What to Replace Animal Protein With
We all know that meat is a good source of protein. But not all people consume it — some exclude meat from their diet for ethical reasons, while others, for medical ones. So two big questions remain: what can you replace animal protein with, and is it even possible?
5-Minute Crafts made a list of plant foods that you can get a relatively high amount of protein from.
Why it’s important
From school time, we remember that our body needs protein. But why? Protein is what promotes the growth and repairing of cells. Proteins are made up of so-called building blocks, or amino acids, which are actively used by the body for the growth and strengthening of muscles and bones, as well as for the production of various enzymes and hormones. Your body can reproduce some amino acids on its own (there are 11 of them), but there are also some that come only from the outside with food (there are 9 of them). That’s why it’s important to include products in your diet that can provide the body with all the necessary amino acids.
Alternative sources of protein
There are 2 types of protein sources: products that contain all the necessary amino acids for the body and products where some of them are absent. Of course, this doesn’t mean we need to neglect the latter. On the contrary, even though these products don’t contain all the necessary amino acids, they are still very useful. Let’s first look at complete protein sources:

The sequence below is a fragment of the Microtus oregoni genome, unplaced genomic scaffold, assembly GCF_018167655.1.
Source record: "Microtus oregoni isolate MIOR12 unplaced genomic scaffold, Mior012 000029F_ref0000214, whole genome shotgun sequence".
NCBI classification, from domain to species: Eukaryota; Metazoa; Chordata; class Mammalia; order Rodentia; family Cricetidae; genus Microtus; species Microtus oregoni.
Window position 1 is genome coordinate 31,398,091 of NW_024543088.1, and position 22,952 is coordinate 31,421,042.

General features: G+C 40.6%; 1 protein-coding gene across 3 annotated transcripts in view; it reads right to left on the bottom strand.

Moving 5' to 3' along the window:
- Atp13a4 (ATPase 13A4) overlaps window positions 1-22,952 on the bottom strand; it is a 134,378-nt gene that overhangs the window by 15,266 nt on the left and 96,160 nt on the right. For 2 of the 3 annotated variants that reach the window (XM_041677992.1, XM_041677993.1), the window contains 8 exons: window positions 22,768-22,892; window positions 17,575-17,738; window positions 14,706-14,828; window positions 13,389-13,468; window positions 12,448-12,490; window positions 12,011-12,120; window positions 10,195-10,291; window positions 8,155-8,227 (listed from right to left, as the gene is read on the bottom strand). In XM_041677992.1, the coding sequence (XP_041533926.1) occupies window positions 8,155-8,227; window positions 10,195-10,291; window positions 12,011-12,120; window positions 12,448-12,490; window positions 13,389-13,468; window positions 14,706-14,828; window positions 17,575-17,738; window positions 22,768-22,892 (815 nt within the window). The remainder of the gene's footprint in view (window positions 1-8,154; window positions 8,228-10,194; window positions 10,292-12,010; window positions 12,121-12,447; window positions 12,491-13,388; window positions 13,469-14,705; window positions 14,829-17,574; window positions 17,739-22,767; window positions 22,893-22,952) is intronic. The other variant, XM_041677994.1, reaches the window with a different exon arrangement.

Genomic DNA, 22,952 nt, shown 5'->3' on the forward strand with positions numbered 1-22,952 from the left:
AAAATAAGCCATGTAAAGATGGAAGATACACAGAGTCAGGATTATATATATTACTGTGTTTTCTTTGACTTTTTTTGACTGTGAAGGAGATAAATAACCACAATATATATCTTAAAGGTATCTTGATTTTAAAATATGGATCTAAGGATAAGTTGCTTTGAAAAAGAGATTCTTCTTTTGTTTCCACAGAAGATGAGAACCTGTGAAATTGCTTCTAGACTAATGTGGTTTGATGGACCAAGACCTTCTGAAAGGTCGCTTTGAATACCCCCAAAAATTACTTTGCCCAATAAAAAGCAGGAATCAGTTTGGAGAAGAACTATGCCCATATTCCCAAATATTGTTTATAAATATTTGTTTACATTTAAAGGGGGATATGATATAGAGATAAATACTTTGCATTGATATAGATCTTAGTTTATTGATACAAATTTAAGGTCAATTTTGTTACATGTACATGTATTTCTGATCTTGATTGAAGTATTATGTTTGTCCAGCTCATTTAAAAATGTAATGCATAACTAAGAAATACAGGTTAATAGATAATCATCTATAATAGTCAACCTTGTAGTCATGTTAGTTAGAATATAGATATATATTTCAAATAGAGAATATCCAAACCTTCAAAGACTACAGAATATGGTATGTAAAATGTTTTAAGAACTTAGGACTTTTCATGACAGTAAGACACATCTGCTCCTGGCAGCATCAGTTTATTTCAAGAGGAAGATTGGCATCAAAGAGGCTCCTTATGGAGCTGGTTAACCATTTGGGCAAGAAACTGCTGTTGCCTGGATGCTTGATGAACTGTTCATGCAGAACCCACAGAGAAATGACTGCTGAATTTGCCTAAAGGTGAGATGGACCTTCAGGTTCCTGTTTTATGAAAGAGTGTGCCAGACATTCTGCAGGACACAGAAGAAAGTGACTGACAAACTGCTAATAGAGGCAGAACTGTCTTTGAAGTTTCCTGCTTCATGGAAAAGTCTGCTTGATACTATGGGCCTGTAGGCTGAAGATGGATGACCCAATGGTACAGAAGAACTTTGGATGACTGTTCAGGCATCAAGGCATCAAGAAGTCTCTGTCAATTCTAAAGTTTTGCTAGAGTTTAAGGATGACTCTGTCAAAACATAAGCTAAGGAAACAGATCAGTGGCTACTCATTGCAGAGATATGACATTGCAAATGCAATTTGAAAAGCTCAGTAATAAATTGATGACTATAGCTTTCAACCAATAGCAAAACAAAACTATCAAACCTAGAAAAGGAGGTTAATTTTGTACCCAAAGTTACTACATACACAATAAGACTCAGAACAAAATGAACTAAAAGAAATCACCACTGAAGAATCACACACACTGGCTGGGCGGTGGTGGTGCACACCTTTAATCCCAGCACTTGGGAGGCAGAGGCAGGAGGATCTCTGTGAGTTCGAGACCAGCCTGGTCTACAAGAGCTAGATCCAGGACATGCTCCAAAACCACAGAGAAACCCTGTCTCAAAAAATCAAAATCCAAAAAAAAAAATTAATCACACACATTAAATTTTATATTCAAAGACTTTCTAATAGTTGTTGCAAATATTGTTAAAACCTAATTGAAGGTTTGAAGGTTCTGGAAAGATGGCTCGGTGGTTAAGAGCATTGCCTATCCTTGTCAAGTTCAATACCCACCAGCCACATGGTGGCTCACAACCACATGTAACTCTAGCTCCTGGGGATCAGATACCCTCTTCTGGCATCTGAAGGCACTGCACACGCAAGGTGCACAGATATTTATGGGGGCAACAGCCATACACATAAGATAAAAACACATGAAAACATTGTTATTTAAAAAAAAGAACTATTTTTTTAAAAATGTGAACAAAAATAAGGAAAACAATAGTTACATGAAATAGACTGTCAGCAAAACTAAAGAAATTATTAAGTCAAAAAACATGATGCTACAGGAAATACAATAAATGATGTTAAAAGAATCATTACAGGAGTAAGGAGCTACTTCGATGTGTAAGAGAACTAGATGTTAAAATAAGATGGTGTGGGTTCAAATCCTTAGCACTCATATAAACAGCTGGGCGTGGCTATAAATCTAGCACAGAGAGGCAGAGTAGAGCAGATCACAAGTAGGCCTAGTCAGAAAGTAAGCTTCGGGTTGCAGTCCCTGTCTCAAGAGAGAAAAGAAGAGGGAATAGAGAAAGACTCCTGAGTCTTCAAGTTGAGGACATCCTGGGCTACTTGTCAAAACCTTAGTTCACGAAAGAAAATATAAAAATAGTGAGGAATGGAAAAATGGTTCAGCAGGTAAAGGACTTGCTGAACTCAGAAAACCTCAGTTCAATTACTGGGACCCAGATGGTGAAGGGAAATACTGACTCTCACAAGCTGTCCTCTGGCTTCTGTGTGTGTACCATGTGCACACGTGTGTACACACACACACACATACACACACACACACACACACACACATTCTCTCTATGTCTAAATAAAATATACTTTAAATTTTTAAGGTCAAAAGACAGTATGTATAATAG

These products contain all the amino acids we need — just like meat, poultry, or eggs. However, keep in mind that despite the presence of amino acids, the amount of protein in 3.5 oz of something can vary greatly. To compare, 3.5 oz of chicken breast contains 0.8 oz of protein, while soy milk contains 0.13 oz of protein; quinoa, 0.5 oz; and buckwheat, 0.47 oz.
Other foods normally lack some of the essential amino acids. However, there is a way out — you can combine different types of food with each other and eventually get a “complete set.” Here are some alternative protein sources:
- Kidney beans
- Pumpkin seeds
This list can be complemented with brown and wild rice. Despite the fact that these foods are considered rich primarily in carbohydrates, they also contain a lot of protein: 0.14 oz per 3.5 oz of product. They’re also good sources of fiber.